A fundamental and well-recognized difficulty in glaciology is to interpret balance series in terms of climate. It occurs because balance is determined not only by climate, but also by changes in glacier shape and size. As Haeberli and others (2003) clearly put it, ‘...comparison between present-day and past values of [glacier-wide] mass balance must take into account area changes which have occurred in the meantime.’ Surface elevation changes are significant as well. Elsberg and others (2001) proposed a solution to this problem, the determination of a type of balance that is independent of these changes (the ‘reference-surface’ or ‘climatic’ balance), and thus is amenable to direct interpretation in terms of climate. However, W. Haeberli (personal communication, 2003) and M. Meier (personal communication, 2001) have pointed out to us that the Elsberg paper is perceived to be too complicated for use in actual balance programs. The purpose of this note is (1) to point out that it is actually straightforward to determine the reference-surface balance, and (2) to argue that both this and the conventional balance should be reported in measurement programs.
It is true that the Elsberg paper does not give enough emphasis to a key point: the reference-surface balance is usually considerably easier to determine than the conventional one. The paper is complex largely because it also addresses the conventional balance problem and reconciliation of the results of glaciological and repeat mapping measurement methods. These facts of life deserve more recognition.
A simple example illustrates the concept of two distinct balances. Consider the determination of a glacier-wide annual balance series. Suppose that each year one measures a curve of balance vs elevation (assuming that such a curve exists uniquely), and then integrates its product with the area-elevation distribution function as determined from some topographic map. If the same map is used year after year, one obtains the reference-surface glacier-wide balance series directly, the series that would exist had the glacier not undergone area and elevation changes. Therefore this series is amenable to direct climatic interpretation. The reference surface is that described by the map chosen. If the map is updated annually, or the less direct methods outlined in the Elsberg paper are used, one obtains the conventional balance series. This represents the actual mass change of the glacier and is therefore more useful for hydrologic applications in engineering or in sea-level change, for example. Thus we have two balances, a ‘climatic’ one and a ‘hydrologic’ one.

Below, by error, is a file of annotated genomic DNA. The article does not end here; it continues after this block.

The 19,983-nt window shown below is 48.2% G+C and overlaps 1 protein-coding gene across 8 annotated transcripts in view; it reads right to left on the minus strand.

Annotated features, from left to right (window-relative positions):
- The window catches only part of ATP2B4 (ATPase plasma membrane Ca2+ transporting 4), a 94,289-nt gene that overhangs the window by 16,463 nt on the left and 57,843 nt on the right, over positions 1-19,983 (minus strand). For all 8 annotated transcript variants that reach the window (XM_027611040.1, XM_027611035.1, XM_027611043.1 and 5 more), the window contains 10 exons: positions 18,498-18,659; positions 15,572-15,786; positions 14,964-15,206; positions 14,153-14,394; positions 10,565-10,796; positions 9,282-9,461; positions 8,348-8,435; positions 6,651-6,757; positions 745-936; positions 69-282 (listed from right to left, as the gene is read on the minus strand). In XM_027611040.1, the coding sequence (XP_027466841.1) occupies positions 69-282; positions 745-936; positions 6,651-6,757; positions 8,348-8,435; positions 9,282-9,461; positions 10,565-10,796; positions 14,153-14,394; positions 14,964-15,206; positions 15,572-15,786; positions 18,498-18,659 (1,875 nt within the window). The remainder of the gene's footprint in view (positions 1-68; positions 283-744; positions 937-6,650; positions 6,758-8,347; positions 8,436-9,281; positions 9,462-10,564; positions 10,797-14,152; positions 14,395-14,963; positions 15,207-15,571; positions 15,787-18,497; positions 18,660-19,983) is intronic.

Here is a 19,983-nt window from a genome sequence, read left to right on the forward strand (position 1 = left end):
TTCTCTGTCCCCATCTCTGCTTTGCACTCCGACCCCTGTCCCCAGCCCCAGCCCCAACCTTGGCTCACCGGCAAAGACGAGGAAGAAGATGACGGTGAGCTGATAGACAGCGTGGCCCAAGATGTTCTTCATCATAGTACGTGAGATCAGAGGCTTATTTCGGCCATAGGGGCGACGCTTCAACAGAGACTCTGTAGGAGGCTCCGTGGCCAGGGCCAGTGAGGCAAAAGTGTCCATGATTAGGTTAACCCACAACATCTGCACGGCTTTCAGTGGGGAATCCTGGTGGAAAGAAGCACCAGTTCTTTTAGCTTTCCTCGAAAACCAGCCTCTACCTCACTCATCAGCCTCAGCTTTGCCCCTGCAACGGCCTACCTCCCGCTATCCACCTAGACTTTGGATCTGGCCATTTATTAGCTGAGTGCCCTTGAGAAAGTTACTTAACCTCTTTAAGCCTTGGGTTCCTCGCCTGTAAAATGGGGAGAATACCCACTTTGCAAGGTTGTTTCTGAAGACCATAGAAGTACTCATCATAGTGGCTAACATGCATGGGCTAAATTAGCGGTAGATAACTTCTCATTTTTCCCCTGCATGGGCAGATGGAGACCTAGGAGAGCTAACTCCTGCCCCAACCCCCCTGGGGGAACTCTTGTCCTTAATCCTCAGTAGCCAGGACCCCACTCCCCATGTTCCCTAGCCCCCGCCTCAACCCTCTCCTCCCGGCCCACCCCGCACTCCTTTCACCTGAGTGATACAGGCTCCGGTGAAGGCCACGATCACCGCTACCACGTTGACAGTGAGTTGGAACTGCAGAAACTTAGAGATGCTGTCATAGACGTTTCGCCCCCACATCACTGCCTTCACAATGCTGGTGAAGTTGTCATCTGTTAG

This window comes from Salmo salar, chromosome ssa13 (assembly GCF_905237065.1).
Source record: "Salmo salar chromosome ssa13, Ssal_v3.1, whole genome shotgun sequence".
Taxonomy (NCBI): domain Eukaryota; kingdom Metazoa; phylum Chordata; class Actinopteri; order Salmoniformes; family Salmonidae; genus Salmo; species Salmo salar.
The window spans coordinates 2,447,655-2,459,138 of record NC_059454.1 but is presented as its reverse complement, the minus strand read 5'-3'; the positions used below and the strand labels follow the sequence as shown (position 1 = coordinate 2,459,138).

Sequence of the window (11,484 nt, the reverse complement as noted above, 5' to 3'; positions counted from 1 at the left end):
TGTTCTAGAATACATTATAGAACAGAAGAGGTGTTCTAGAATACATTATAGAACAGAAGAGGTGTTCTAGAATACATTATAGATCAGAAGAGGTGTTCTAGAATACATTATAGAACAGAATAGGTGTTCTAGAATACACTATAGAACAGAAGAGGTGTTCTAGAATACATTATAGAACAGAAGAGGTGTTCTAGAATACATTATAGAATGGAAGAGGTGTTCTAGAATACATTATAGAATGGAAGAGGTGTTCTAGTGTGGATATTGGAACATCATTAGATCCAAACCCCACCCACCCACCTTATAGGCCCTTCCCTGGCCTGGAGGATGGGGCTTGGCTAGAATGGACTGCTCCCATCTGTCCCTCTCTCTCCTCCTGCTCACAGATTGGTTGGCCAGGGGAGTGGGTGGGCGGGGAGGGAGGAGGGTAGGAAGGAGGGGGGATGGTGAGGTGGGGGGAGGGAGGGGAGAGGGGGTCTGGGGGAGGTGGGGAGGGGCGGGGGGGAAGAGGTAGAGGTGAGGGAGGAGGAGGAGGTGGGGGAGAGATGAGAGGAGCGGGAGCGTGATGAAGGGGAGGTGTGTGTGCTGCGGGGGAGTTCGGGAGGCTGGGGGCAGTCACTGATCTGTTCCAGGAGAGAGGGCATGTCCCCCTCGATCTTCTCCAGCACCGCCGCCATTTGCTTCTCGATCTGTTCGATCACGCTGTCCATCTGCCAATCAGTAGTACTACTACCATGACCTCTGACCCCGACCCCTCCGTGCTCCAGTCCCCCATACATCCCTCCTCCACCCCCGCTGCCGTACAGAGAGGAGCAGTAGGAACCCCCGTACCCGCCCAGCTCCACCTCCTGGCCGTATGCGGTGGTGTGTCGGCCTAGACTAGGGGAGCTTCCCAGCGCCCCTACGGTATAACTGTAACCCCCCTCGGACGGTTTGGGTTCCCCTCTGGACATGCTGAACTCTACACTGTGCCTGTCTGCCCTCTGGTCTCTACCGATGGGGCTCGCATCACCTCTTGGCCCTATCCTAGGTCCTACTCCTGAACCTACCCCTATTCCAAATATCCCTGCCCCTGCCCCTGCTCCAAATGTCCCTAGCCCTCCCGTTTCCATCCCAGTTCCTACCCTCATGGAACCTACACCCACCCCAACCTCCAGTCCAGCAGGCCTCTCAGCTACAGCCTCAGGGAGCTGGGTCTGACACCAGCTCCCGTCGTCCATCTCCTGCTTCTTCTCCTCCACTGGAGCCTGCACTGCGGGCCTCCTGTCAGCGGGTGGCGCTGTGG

The relative difficulty in determining the two balances will depend upon how a particular balance program is conducted, but usually the conventional balance will be the more difficult because it requires more mapping. In the above example the conventional balance requires annual updates to the topographic map, as compared with none at all for the reference-surface balance. However, it is worth emphasizing that for both balances the elevations of the measurement stakes must be measured annually. It is easy to imagine a balance program in which no map updating leads, unknowingly, to a reported balance which is actually the reference-surface one, but a more common scenario is that infrequent map updating or interpolation between maps, and lack of surface-elevation measurements at stakes lead to a reported balance which is neither the conventional nor the reference-surface one. Whether this is a problem is difficult to ascertain from the reporting procedure. Implementing the concepts addressed here would produce not only the reference-surface balance, but in some cases an improved version of the conventional one as well. In our opinion, programs should report both balances and most can do so with the resources already in hand. Also, correct series of both balances should be produced as far back as possible, ideally to the beginning of the measurement programs.
This requires a little additional work but has been easy for three glaciers in North America. Over an approximately 30year interval the cumulative reference-surface balance is more negative than the conventional one by about 16% on South Cascade, 22% on Gulkana and 3% on Wolverine if one chooses the original surface to be the reference one (Elsberg and others, 2001; Cox, 2002, table C4;Cox, unpublished data). The difference for South Cascade and Gulkana Glaciers is increasing rapidly as the difference between the actual and reference surfaces increases. The difference for Wolverine is small because the glacier has changed relatively little.
The concept of a reference-surface balance is applicable to both glacier-wide annual and seasonal balances. Also, a balance series measured at a map point can be corrected for the elevation difference between the actual and reference surfaces. Finally, the glacier-wide reference-surface balance is a useful interface between climate and glacier dynamics in simple models of glacier response to climate (e.g. Harrison and others, 2003).
We are grateful to M. Meier and W. Haeberli for pointing out the perception of the Elsberg paper, and for the comments of R. March, G. 0strem and M. Truffer. Support was from the US National Science Foundation grants OPP97-07515 and OPP-0327067.